Release Date: Jan 25, 2019
Record label: Merge
The portrait of Mike Krol that graces the cover of his fourth album, Power Chords, could pass for a stock photo of any musician noodling alone on the guitar in a bedroom. Except Krol is sporting a black eye, a fat lip, and bloodied fingers. After listening to the record, you may be amazed he emerged with just a few bumps and bruises. Power Chords is among the most visceral and violent documents of heartache, disappointment, and sleepless nights in recent rock memory.
Fuzzy garage rock has rarely contained this much wistful heartache. The previous album from Los Angeles-based musician Mike Krol, 2015's Turkey, clocked in at just 18 minutes, but packed in a year's worth of rambunctious potency. His new record, Power Chords, clocking it at nearly double the length of its predecessor, feels almost indulgent in comparison, but with its added running time comes a bit more thematic focus.
Most of the garage-punk acts that have emerged in the wake of Ty Segall and Thee Oh Sees in the 2010s have been bands with no small amount of studied cool lurking behind their sweaty energy. Mike Krol is a vital exception to this rule; Krol is far too concerned with pumping out his fuzzy, no-frills, hook-infused rock and laying his heart out for all to see to have much truck with being cool. And that's a large part of what makes his music work so well.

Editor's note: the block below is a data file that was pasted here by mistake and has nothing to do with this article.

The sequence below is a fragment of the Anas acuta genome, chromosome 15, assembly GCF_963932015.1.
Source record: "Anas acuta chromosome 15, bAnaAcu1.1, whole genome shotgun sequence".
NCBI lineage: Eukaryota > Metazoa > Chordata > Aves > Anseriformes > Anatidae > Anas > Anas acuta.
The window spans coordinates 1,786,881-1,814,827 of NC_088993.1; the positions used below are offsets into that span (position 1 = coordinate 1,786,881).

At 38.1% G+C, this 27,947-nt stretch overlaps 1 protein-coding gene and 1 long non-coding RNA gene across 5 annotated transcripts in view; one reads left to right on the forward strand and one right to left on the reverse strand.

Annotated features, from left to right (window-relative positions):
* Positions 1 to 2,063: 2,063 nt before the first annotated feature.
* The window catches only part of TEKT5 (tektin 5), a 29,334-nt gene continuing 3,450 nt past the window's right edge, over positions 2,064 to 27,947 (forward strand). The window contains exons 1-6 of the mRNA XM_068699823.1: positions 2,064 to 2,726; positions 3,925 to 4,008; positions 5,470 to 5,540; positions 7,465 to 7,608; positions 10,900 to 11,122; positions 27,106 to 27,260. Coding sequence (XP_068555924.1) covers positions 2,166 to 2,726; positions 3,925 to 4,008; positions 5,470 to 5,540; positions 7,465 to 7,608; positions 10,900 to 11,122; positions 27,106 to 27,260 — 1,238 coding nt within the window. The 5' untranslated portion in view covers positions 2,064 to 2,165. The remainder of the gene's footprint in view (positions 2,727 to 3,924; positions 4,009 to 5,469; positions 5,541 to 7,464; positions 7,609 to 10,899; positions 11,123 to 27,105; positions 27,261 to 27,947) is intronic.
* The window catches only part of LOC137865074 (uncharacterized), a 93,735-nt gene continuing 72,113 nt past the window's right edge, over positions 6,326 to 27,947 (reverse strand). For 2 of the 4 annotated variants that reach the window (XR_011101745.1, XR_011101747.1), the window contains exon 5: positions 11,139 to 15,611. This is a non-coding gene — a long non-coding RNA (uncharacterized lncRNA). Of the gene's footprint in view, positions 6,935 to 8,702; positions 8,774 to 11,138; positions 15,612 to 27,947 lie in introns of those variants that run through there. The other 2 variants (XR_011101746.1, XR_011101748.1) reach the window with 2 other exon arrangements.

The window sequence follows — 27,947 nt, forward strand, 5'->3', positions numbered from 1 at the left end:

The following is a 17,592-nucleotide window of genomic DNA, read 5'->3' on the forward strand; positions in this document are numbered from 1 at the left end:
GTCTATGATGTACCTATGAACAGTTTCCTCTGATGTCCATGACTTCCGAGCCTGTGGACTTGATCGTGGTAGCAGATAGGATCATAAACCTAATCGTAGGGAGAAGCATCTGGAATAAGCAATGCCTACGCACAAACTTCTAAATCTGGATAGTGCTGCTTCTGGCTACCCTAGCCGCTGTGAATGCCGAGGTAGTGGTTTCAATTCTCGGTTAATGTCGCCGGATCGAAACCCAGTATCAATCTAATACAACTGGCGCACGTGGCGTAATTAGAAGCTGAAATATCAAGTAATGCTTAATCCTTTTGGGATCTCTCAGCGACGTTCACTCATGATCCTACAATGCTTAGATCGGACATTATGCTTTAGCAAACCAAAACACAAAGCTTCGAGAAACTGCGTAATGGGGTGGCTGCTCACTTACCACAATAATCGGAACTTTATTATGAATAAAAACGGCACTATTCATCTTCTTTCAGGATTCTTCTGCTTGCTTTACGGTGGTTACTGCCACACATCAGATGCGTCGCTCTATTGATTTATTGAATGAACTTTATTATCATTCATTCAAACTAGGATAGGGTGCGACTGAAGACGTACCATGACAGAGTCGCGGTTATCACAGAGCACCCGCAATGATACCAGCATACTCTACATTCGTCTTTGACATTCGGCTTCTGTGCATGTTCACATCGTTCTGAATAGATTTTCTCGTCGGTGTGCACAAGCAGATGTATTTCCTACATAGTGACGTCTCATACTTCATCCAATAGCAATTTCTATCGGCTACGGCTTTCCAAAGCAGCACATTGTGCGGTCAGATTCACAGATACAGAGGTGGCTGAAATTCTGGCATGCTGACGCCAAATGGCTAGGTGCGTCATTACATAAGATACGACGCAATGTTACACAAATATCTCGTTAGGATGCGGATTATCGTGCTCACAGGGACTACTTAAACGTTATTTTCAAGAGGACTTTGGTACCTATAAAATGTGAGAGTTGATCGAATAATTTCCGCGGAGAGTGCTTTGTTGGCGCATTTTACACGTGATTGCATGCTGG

Mike Krol makes tight, grimy garage rock that sounds as panicked as it does informed. Krol's latest full-length album, Power Chords, is appropriately titled— 11 ravenous pop songs that sound like they were thrown through a wood chipper and then stepped on with metal cleats. In the process, Power Chords manages to overcome a tricky, oftentimes colorless trope of 21st century garage-rock revisionists: sounding monotonous.
There's always going to be a need for what Mike Krol does: punchy garage punk that feeds on distortion and utter petulance. But there has to be distinction. His first album, I Hate Jazz, was released a year after Jay Reatard's tragic death and seemed like it could be the making of a new underground star, provided he could sculpt his sound a bit. That and sophomore album, Trust Fund felt like dress rehearsals for his third, Turkey.
No one can accuse Mike Krol of not calling it like it is. Power Chords, the Los Angeles garage rockers' flared-up return, signifies a crucial stage in his career despite falling into familiar patterns. Having enjoyed some modest success after his debut with Merge in 2015, Turkey, Krol is now at that phase where his ramshackle songs progress into a more polished, hyper-catchy territory.